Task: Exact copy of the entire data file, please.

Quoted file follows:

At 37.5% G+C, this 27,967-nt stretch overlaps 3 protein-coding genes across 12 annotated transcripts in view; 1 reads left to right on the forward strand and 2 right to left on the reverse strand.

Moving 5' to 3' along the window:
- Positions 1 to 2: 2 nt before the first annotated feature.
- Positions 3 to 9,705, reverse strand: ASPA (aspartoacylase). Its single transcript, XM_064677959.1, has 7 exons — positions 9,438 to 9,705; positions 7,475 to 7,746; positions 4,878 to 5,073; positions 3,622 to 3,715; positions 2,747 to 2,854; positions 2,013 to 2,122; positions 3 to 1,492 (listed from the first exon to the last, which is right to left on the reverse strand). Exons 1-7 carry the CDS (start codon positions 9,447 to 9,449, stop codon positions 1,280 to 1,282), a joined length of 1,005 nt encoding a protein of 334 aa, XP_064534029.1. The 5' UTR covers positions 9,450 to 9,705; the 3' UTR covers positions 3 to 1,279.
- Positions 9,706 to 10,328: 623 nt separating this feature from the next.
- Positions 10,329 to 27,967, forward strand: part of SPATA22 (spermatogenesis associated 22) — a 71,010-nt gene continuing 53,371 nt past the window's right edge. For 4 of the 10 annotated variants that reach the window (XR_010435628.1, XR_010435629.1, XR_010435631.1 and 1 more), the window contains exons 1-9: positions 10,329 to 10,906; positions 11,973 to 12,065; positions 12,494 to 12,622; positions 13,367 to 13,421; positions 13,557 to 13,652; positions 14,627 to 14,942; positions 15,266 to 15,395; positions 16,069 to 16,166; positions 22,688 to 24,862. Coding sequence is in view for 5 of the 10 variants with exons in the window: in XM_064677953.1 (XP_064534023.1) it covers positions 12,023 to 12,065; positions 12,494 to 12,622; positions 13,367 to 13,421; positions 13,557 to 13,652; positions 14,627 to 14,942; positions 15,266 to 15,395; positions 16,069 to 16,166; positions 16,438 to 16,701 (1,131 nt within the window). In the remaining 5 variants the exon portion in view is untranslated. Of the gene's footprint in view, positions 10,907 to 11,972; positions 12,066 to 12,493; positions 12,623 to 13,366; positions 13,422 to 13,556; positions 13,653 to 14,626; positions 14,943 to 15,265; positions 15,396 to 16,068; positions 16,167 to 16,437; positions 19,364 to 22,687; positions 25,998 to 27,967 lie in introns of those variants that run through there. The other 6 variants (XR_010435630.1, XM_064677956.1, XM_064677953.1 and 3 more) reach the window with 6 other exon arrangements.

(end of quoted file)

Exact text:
At 37.5% G+C, this 27,967-nt stretch overlaps 3 protein-coding genes across 12 annotated transcripts in view; 1 reads left to right on the forward strand and 2 right to left on the reverse strand.

Moving 5' to 3' along the window:
- Positions 1 to 2: 2 nt before the first annotated feature.
- Positions 3 to 9,705, reverse strand: ASPA (aspartoacylase). Its single transcript, XM_064677959.1, has 7 exons — positions 9,438 to 9,705; positions 7,475 to 7,746; positions 4,878 to 5,073; positions 3,622 to 3,715; positions 2,747 to 2,854; positions 2,013 to 2,122; positions 3 to 1,492 (listed from the first exon to the last, which is right to left on the reverse strand). Exons 1-7 carry the CDS (start codon positions 9,447 to 9,449, stop codon positions 1,280 to 1,282), a joined length of 1,005 nt encoding a protein of 334 aa, XP_064534029.1. The 5' UTR covers positions 9,450 to 9,705; the 3' UTR covers positions 3 to 1,279.
- Positions 9,706 to 10,328: 623 nt separating this feature from the next.
- Positions 10,329 to 27,967, forward strand: part of SPATA22 (spermatogenesis associated 22) — a 71,010-nt gene continuing 53,371 nt past the window's right edge. For 4 of the 10 annotated variants that reach the window (XR_010435628.1, XR_010435629.1, XR_010435631.1 and 1 more), the window contains exons 1-9: positions 10,329 to 10,906; positions 11,973 to 12,065; positions 12,494 to 12,622; positions 13,367 to 13,421; positions 13,557 to 13,652; positions 14,627 to 14,942; positions 15,266 to 15,395; positions 16,069 to 16,166; positions 22,688 to 24,862. Coding sequence is in view for 5 of the 10 variants with exons in the window: in XM_064677953.1 (XP_064534023.1) it covers positions 12,023 to 12,065; positions 12,494 to 12,622; positions 13,367 to 13,421; positions 13,557 to 13,652; positions 14,627 to 14,942; positions 15,266 to 15,395; positions 16,069 to 16,166; positions 16,438 to 16,701 (1,131 nt within the window). In the remaining 5 variants the exon portion in view is untranslated. Of the gene's footprint in view, positions 10,907 to 11,972; positions 12,066 to 12,493; positions 12,623 to 13,366; positions 13,422 to 13,556; positions 13,653 to 14,626; positions 14,943 to 15,265; positions 15,396 to 16,068; positions 16,167 to 16,437; positions 19,364 to 22,687; positions 25,998 to 27,967 lie in introns of those variants that run through there. The other 6 variants (XR_010435630.1, XM_064677956.1, XM_064677953.1 and 3 more) reach the window with 6 other exon arrangements.